Steve S More than 1 year ago
You are wrong
John Nicoletti More than 1 year ago
Best post on the thread john. You laid it out beautifully, and accurately. As a former owner, our trainer and Vet administered the drug legally and sensibly..
Horse Cents More than 1 year ago
"it's a safe drug, if it's used sparingly, and correctly." The thing is a horse when dosed prior to his race, will urinate excessively losing something like 30 pounds of water weight. After the race it has to be put back. Not sure your post surgery use is anything like a horses prior race use. Just an observation.
nick More than 1 year ago
Dear John(No, I am not breaking up with you . . . ) Lasix is a diuretic, no? As such, it makes whoever takes it urinate a lot. So what it does is flushed the system out. The reason it is distrusted is not because it can enhance performance(although it might be argued it DOES enhance performance since it lets horses who would normally bleed race without bleeding sometimes) but by virtue if its system flushing characteristics it might flush out traces of possible performance enhancing drugs that might be given, and not leave a trace of them in the body.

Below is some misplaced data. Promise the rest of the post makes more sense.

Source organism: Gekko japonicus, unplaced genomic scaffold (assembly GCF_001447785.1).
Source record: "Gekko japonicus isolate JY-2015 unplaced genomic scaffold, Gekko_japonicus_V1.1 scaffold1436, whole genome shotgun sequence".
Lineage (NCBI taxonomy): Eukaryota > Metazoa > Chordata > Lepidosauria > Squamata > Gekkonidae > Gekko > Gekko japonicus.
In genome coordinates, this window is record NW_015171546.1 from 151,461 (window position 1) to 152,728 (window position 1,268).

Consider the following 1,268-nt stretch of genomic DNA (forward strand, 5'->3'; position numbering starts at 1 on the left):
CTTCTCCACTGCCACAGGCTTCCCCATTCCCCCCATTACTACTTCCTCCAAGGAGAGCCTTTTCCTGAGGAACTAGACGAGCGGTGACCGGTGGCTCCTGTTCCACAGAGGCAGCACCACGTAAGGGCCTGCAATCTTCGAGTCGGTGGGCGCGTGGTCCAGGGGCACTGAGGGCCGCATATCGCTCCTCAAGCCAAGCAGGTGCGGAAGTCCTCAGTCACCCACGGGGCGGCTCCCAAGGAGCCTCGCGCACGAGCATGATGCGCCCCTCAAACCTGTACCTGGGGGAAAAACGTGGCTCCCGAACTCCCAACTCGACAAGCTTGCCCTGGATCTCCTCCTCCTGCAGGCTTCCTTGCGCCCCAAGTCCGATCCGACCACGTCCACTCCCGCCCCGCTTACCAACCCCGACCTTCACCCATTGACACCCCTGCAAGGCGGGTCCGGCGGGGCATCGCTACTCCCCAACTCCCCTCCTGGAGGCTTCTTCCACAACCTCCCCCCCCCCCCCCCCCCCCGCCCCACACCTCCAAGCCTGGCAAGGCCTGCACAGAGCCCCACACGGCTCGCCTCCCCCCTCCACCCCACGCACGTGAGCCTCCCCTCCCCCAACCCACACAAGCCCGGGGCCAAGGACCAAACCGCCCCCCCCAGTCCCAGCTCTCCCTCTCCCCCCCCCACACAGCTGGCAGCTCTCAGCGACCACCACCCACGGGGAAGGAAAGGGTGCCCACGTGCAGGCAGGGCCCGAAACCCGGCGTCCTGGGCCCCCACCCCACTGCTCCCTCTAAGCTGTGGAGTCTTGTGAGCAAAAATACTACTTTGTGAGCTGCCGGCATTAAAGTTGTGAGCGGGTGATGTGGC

Crystal David More than 1 year ago
If a performance enhancing drug was given far enough in advance to be "flushed out" by the lasix, chances are the effects of that drug are gone also. So what would be the point?
Adam More than 1 year ago